Interview: Ryan Tatar
Ryan Tatar is a California surfer/photographer behind the great work at Shakas and Singlefins. A big fan of his laid back , beautiful photography and was lucky enough to spend a few moments with Ryan to learn more on his craft.
Could you start with a brief thematic introduction to your work?
My work is inspired by the ocean, surf culture, and simpler times…. and lately I’ve been working exclusively with analog film. It’s somewhere in the realm of documentary work with a loose outline of inspiring and eclectic characters, surfers, rusty old rigs, hand crafted surfboards, and counter culture.
When did you first discover an interest in photography?
When I graduated from university and I started traveling around the world… meeting new people and exploring new places. I started taking photos as a way to document what I would see on my journey to share with friends and family.
What do you think its about surfing that motivates so many other creative pursuits?
There is something intrinsic about the act of surfing that makes people have a higher understanding of themselves and the world they live in… I think people like to share that enlightenment somehow with other people in their small tribe and also those who would listen in the world at large. The ocean is an inspiring place.
Do you prefer to shoot from land or in the water?
I like both. Shooting from the water is challenging with some of the old equipment I use, and even more challenging depending on the spot and the conditions. Sometimes it gives me alot of anxiety if the conditions are really good, as I can’t decide if I should be shooting or surfing. Shooting from land is more therapeutic for me… its nice to go for a long stroll and shoot a roll of film from time to time. To get out and see things….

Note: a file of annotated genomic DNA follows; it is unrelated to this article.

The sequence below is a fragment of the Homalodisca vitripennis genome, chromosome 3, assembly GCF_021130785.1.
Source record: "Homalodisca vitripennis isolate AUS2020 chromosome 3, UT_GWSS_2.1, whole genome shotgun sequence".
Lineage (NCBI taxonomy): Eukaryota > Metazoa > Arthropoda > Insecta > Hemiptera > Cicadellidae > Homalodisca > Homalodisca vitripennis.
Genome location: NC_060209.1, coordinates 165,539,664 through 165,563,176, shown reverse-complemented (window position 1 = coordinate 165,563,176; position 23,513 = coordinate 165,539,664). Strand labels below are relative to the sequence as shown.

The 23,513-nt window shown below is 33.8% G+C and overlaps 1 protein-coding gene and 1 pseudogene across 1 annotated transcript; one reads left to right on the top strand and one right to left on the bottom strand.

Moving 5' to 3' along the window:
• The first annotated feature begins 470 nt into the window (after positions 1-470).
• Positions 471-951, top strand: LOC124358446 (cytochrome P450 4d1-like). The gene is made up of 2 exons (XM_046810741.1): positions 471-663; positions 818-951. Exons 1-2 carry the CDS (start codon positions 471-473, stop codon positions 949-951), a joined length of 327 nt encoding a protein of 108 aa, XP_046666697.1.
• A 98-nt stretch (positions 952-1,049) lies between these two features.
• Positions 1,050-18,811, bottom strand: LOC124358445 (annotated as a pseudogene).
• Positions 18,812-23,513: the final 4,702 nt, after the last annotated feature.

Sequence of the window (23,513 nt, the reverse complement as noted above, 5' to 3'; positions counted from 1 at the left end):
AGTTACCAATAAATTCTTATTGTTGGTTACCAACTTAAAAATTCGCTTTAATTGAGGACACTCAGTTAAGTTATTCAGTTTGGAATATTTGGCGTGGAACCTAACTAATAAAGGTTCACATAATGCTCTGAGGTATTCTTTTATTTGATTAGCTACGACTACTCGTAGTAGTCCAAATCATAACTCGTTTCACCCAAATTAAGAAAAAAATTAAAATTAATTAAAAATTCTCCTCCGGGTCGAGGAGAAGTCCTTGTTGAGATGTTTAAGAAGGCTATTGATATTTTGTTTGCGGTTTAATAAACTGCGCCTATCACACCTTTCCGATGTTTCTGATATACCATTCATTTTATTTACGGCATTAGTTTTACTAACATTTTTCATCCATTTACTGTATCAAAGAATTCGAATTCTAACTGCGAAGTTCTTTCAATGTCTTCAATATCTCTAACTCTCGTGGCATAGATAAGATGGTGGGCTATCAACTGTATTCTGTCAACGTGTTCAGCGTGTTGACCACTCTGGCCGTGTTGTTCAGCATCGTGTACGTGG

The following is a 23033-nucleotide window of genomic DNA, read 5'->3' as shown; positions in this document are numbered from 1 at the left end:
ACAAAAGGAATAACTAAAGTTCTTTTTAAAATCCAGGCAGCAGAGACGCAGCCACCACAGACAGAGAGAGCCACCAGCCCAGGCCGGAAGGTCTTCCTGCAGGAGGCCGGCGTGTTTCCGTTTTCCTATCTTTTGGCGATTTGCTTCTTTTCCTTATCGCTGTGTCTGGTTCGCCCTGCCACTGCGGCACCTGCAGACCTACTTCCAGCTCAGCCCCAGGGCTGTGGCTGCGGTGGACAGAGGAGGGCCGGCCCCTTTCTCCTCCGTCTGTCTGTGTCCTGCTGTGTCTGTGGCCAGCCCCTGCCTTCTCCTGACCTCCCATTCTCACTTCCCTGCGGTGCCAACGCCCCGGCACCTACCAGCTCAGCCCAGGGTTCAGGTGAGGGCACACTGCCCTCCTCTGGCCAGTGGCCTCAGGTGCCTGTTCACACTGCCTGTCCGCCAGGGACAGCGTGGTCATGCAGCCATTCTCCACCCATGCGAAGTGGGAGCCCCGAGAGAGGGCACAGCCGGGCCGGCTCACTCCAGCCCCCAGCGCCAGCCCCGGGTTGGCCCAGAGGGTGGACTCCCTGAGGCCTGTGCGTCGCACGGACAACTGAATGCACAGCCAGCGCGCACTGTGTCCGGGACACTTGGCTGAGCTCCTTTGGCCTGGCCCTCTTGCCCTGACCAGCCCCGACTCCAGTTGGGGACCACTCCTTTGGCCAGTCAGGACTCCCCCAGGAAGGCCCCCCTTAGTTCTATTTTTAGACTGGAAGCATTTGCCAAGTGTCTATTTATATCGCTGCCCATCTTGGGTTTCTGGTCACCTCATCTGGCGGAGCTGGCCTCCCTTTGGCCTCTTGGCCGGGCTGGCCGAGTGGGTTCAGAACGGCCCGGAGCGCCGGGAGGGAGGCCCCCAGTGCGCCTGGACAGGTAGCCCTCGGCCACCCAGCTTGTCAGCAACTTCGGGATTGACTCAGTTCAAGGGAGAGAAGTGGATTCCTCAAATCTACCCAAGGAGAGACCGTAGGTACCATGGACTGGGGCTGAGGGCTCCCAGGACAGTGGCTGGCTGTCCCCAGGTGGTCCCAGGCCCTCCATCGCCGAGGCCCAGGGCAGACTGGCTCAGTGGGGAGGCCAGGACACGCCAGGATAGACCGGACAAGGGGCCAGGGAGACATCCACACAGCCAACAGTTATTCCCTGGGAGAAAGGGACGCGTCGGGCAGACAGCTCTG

Your work feels nostalgic and pure – is this intentionally for an aesthetic, environmental / political or some thing else?
I definitely have been told my images have a nostalgic or retro vibe, and while I don’t go out of my way to shoot a ‘retro’ picture… time and time again its what I’m drawn too. I definitely like old rusty cars, longboards without stickers, and a vagabond vibe in my imagery… sometimes it seems more pure… and less about what is cool and hip… and I’m really drawn to certain vibes in surfing. its just whats currently inspiring me.
Most of your work suggests you mix up chemicals, analog development techniques etc. Do you mainly aim to do something intentional or is there a lot of experimentation?
At first pure experimentation… but now after plenty of that, I have a good understanding of what different film and processing techniques will look like as a finished image. Sometimes I go after a certain look if its something that I’ve been thinking about and other times its just grabbing a random roll of film in my old blue suitcase.
Considering a lot of your work is “retro” – do you study a lot of past masters or get creative vision? How do you balance aiming to be traditional with new modern vistas?
I’m a big fan of the past masters like Ron Stoner, Leroy Grannis, Jeff Divine, Art Brewer, and countless others… but I believe I tend to capture a different composition. I enjoy and am inspired by the colors, subjects, and the times that these guys captured…. and the pure soul that they documented back in the 60s and 70s is worth finding in our own modern times.
Do you cross into other creative pursuits – say video, painting etc?
I enjoy the work of others in other trades like film, painting, and music… but don’t typically venture in those directions myself. Surfing and photography seems to be the right fit for me.
Finally, what does the future hold for you and your work?
I recently relocated to the San Francisco bay area… I’m looking forward to showing some work in the city and also working with some of the local surfers here. Also….the area has already inspired a new body of work inspired by California, Jack Kerouac novels, and the open road….. its a series of polaroids taken on solo journeys to reflect on life in Big Sur.
Ryan’s Blog Shakas and Singlefins